"We recognize the geographical and financial barriers some parents of children with special needs face, so we created a scholarship to overcome those barriers" said Michele Toy, Blossom Philadelphia's VP of Development
(PRWEB) August 08, 2017
iCan Shine is a non-profit that teaches children with disabilities to ride a conventional two-wheel bicycle through it's iCan Bike program. This five-day camp, requiring riders to attend only one 75 minute session per day, is taking place August 7-11 in Doylestown.
iCan Shine is a non-profit that collaborates with local organizations to host camps in their communities. Blossom Philadelphia, formerly United Cerebral Palsy of Philadelphia, saw an amazing opportunity to offer this camp to children in the Philadelphia area and created a scholarship package for five lucky kids.
Blossom Philadelphia's scholarship includes admission to the camp, transportation to and from the camp, a new bike and a new helmet. "We recognize the geographical and financial barriers some parents of children with special needs face, so we created a scholarship to overcome those barriers. By providing the tools and transportation necessary for the training, we know the children will be there for each session and take those skills home for lifelong enjoyment" said Michele Toy, Blossom Philadelphia's VP of Development.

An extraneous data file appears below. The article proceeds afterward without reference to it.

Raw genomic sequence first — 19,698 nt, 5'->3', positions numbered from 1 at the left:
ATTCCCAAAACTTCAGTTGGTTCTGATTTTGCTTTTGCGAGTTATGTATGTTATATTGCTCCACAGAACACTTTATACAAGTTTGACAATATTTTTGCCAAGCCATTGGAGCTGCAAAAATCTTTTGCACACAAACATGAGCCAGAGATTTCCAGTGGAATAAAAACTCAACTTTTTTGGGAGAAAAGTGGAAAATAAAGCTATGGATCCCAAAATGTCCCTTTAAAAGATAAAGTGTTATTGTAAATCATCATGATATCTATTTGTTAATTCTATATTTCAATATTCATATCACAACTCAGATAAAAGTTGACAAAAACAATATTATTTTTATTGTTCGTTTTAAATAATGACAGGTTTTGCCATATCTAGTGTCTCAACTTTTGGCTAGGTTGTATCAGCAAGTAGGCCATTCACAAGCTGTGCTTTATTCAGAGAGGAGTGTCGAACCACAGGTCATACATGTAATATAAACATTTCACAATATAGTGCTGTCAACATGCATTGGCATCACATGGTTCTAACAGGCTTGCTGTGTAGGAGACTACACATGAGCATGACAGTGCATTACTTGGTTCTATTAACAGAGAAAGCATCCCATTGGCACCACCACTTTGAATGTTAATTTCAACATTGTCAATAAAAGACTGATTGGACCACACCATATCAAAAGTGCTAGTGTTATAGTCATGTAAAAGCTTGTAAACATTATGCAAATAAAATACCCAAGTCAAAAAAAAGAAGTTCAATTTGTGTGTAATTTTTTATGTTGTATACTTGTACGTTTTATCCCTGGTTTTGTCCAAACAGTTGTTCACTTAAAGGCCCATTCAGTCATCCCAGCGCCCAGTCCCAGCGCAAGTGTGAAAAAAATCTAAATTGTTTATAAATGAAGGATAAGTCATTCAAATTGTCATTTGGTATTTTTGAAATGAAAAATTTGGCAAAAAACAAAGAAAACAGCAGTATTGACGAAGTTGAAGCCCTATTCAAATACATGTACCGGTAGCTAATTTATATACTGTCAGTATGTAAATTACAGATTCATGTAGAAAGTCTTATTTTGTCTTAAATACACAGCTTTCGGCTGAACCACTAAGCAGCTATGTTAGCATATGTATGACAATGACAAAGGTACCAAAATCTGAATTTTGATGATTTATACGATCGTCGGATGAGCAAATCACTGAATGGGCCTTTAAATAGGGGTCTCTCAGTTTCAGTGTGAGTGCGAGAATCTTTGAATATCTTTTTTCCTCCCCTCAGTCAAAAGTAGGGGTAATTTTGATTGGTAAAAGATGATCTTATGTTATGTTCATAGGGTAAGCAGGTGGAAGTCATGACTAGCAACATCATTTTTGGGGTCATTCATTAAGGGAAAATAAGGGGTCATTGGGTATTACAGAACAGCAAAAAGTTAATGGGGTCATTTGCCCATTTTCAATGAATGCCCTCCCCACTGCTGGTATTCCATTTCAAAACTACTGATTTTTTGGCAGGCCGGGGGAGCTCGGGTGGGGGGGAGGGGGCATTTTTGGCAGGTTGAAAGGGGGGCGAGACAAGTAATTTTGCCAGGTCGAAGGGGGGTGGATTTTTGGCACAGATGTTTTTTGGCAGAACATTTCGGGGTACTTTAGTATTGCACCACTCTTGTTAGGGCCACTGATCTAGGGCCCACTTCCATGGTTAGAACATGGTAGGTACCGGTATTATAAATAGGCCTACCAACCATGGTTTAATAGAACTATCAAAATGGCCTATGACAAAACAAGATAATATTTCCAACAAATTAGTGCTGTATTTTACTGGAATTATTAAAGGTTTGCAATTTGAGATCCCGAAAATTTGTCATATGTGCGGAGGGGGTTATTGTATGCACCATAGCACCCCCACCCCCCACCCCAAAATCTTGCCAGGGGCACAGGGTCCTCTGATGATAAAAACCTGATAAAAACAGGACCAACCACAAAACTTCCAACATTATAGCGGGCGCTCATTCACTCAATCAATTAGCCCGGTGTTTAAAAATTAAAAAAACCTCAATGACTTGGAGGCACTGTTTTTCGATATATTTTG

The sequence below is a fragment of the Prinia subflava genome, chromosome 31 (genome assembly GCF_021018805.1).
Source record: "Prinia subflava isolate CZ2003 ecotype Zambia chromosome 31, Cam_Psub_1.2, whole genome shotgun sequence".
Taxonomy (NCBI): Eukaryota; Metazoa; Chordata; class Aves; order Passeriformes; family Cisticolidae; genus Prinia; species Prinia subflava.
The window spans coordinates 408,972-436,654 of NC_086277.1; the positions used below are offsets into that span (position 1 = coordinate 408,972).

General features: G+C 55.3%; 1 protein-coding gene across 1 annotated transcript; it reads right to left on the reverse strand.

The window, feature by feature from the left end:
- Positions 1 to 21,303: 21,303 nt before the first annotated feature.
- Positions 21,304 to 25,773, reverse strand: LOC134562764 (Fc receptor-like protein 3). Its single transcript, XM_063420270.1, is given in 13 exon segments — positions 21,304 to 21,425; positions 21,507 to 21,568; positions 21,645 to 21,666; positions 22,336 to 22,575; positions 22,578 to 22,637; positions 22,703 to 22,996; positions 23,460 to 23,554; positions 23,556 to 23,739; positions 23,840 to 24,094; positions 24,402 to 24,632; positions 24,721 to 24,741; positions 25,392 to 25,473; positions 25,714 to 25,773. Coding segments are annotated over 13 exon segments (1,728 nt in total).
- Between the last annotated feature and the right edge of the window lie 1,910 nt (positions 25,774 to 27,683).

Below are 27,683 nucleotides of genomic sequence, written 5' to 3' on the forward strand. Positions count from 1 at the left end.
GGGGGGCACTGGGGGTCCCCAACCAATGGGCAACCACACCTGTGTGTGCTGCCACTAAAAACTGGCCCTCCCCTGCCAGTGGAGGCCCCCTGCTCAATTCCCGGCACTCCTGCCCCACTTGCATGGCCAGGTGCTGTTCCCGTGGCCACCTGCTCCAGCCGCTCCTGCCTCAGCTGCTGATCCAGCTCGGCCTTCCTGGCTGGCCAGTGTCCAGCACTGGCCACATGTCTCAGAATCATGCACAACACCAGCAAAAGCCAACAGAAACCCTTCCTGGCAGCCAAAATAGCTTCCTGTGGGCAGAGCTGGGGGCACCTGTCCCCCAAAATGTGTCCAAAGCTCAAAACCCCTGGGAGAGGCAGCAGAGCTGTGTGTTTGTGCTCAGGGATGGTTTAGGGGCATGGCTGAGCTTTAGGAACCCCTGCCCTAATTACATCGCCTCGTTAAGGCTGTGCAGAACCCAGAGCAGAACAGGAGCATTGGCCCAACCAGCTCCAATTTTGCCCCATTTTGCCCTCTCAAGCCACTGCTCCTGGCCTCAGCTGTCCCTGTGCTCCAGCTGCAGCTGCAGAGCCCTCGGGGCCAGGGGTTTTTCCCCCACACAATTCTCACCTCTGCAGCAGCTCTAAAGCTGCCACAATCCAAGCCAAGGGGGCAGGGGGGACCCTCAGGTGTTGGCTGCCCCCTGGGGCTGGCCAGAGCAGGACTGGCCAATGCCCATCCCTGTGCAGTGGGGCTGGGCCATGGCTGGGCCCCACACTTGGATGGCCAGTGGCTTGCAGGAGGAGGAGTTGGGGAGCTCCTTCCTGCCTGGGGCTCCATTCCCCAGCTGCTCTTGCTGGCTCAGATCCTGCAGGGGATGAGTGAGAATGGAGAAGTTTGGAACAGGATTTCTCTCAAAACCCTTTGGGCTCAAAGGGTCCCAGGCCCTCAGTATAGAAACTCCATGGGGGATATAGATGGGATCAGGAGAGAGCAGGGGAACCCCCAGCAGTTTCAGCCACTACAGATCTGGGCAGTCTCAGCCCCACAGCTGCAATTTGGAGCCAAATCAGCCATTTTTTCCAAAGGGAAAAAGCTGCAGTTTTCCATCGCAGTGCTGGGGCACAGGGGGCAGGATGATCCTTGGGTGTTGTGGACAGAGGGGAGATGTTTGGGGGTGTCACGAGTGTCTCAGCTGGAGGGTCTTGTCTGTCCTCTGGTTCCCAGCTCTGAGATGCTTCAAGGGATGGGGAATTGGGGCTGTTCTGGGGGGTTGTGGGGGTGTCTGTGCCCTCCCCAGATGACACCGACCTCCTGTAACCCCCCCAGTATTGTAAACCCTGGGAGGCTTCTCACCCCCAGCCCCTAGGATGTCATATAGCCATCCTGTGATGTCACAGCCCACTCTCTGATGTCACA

iCan Shine uses adapted equipment, trained professionals and volunteers. With 75 minutes of instruction over five days, over 80% of riders learn to ride a conventional bicycle independently by the end of camp.
About Blossom Philadelphia:
In 1946, six parents from Philadelphia came together to make a better life for their children, born with cerebral palsy. These parents believed their children deserved more out of life and together, they set out to change the lives of people with disabilities. Today, Blossom Philadelphia, formerly United Cerebral Palsy of Philadelphia, provides support to people with a variety of physical, developmental, hearing visual and speech impairments including cerebral palsy, autism, traumatic brain injury, Down Syndrome, spinal cord injuries, intellectual disabilities, or any physical condition that severely limits an individual's independent functioning.